How to Practice Lying Down Meditation

Posted February 25, 2018 by Tina Williamson in Mindfulness + Meditation / 3 Comments

Lying Down Meditation

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We humans have lost the wisdom of genuinely resting and relaxing. We worry too much. We don’t allow our bodies to heal, and we don’t allow our minds and hearts to heal.’ ~ Thich Nhat Hanh”

If you’ve ever practiced yoga then you can relate to the wonderful feeling of allowing your body to sink into the mat.  

When you give yourself permission to let go you can actually feel your muscles releasing one by one and the tension and stress exiting your body. Lying down meditation can offer these same benefits with the ease of being able to practice in the comfort of your own home.

It’s a practice that can be a little tricky to master, after all, if you are exhausted (and many of us are running on fumes) then it’s easy to slip into unconsciousness

Before we get started with some tips on lying down meditation, perhaps you are asking yourself:

Why should I practice lying down mediation? How will this benefit me?

Most of us can’t relax, our heads are lost up in the clouds. We’re constantly thinking, planning and obsessing, but the problem with living in our heads is that we push all our energy upward and like a balloon that’s been released, we run the risk of losing our connection with the earth.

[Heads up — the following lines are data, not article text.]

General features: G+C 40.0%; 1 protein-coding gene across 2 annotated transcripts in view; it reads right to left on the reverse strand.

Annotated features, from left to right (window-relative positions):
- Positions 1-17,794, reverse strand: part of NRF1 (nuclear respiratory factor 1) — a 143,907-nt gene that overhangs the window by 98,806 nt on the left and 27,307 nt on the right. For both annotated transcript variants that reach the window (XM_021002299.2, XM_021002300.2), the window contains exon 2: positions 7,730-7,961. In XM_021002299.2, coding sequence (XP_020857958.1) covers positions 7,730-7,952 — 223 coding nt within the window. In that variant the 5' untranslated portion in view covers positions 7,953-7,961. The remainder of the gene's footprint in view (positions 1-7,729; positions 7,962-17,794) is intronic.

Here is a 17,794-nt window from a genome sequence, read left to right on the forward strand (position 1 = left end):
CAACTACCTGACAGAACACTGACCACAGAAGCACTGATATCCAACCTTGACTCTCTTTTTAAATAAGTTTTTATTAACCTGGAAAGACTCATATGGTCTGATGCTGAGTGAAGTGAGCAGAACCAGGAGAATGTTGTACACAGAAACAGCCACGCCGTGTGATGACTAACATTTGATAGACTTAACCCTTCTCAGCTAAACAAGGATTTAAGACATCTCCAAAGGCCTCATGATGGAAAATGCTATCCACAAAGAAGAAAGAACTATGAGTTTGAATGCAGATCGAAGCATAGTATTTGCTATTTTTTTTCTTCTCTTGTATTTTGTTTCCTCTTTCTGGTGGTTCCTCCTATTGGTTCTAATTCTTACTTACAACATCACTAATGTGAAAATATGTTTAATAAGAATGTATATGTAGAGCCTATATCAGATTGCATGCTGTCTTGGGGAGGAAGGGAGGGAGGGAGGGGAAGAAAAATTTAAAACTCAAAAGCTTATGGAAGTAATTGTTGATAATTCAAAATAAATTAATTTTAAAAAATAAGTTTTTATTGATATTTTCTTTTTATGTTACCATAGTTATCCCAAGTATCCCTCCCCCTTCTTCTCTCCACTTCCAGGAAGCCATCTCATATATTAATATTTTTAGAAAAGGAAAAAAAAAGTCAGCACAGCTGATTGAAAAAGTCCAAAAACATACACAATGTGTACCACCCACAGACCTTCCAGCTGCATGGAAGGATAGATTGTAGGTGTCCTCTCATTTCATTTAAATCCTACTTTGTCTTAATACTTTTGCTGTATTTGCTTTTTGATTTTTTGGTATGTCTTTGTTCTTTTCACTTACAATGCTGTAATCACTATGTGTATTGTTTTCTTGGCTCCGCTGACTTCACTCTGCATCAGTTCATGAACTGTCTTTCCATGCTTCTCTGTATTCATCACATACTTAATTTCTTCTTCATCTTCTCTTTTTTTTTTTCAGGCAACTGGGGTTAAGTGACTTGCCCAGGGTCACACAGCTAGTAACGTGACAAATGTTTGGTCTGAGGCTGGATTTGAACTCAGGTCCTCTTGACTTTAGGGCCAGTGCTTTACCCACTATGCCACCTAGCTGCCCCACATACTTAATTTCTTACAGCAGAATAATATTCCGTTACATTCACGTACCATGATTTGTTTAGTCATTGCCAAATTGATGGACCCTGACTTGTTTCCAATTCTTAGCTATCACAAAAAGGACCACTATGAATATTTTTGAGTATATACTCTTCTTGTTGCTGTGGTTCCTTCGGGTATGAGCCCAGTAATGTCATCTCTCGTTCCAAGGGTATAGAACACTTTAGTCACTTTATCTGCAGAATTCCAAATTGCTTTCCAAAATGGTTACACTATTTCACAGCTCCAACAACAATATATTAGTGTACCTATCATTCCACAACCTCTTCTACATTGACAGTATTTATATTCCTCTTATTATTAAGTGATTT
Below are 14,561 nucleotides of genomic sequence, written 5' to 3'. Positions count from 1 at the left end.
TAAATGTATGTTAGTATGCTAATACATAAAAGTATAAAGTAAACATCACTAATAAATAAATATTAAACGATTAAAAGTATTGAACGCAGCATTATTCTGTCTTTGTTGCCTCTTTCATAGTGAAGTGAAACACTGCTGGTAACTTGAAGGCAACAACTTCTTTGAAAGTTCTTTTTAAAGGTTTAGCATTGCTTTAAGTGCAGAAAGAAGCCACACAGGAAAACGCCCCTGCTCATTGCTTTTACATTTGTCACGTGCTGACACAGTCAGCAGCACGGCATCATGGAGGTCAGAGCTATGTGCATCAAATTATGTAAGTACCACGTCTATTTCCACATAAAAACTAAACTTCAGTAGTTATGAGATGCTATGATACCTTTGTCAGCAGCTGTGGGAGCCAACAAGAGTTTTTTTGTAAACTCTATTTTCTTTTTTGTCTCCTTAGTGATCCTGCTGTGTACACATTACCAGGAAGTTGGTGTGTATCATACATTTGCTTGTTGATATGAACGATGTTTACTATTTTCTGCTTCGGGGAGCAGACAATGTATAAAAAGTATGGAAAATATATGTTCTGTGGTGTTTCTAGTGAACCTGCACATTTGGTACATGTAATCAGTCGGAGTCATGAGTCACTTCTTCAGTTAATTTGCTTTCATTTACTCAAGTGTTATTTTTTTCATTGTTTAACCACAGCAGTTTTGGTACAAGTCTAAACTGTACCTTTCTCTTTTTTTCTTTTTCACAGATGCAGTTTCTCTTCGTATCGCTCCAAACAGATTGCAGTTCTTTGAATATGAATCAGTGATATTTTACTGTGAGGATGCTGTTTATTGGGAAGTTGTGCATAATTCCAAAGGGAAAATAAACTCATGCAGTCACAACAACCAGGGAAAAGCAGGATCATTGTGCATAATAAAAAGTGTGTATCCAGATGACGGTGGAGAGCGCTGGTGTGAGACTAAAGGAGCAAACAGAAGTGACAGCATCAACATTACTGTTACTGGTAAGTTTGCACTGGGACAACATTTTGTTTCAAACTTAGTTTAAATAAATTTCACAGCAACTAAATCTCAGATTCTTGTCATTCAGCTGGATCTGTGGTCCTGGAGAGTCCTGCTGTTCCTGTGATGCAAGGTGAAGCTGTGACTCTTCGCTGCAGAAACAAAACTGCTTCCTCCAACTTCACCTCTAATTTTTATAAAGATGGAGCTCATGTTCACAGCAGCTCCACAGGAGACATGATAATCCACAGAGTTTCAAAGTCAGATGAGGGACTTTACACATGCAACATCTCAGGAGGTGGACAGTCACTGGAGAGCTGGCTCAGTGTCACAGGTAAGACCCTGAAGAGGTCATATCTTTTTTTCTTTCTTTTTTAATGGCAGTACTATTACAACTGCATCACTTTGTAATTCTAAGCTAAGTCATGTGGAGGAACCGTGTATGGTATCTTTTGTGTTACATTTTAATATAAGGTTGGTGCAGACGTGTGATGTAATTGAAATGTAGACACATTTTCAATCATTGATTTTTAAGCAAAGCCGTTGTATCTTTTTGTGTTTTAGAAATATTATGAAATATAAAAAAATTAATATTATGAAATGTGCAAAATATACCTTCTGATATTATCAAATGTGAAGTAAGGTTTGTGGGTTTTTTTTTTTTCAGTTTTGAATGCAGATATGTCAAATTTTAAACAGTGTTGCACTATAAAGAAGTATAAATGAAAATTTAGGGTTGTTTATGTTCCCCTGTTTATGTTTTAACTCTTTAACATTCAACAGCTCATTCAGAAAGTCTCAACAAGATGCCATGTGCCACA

When we lose our connection with the Earth, it’s impossible to relax our bodies and we’re left charged with anxiety and stress, which can have devastating effects on our physical vitality, endurance, and mental perseverance.

We hold stress in different parts of our bodies, and stress is the silent killer that manifests into all kinds of diseases, so it’s really important that we try to release this stress.

How Stress Affects Your Body

Stress symptoms can affect your body, your thoughts and feelings, and your behavior. Being able to recognize common stress symptoms can give you a jump on managing them. Stress that’s left unchecked can contribute to many health problems such as:

  • high blood pressure
  • heart disease
  • obesity
  • diabetes
  • sleep problems
  • anxiety, irritability or anger
  • addictions

The process of meditation (in any form) can teach us to release not only our muscles but many of the heavy personal stories that we carry and hold onto. Meditation is a great tool for stress relief. Period.

Just let it all go – relax. 

Wouldn’t it be nice to lessen your load and put down the 100-pound potato sack you’ve been carrying around? Even if only for a while?

When we learn to relax the body the mind will follow.  We learn that we don’t have to live in our heads all the time, we also reside in our bodies. In this post, we discuss how to visualize sending your energy downward and feeling your body connect to the Earth.

Lying down meditation can be a wonderful way to meditate – it brings us into deep states of relaxation and peace. It can be helpful for beginners (see how to meditate) when they feel particularly emotional or depleted of energy or perhaps if you are feeling so vulnerable that you don’t even feel like you can sit up straight. It’s nice to know that during these times (or any time you want to give yourself a break) that you can meditation lying down.